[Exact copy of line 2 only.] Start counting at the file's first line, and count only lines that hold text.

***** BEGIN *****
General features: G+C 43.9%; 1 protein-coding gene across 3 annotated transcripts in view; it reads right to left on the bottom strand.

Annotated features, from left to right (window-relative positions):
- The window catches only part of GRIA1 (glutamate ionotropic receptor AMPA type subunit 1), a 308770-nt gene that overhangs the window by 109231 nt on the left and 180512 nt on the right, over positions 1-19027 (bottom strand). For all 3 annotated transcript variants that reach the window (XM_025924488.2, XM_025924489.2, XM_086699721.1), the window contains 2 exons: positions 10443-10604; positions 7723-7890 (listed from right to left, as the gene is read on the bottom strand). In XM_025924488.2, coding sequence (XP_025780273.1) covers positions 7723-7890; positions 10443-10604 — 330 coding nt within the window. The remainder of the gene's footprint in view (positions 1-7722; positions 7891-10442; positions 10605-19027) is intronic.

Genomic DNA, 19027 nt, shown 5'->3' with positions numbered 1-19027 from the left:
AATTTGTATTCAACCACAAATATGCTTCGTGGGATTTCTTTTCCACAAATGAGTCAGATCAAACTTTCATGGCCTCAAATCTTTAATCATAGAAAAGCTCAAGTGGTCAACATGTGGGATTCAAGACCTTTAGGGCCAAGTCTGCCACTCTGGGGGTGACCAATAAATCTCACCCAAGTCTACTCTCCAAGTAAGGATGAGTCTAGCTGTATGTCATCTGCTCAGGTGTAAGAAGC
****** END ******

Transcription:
Annotated features, from left to right (window-relative positions):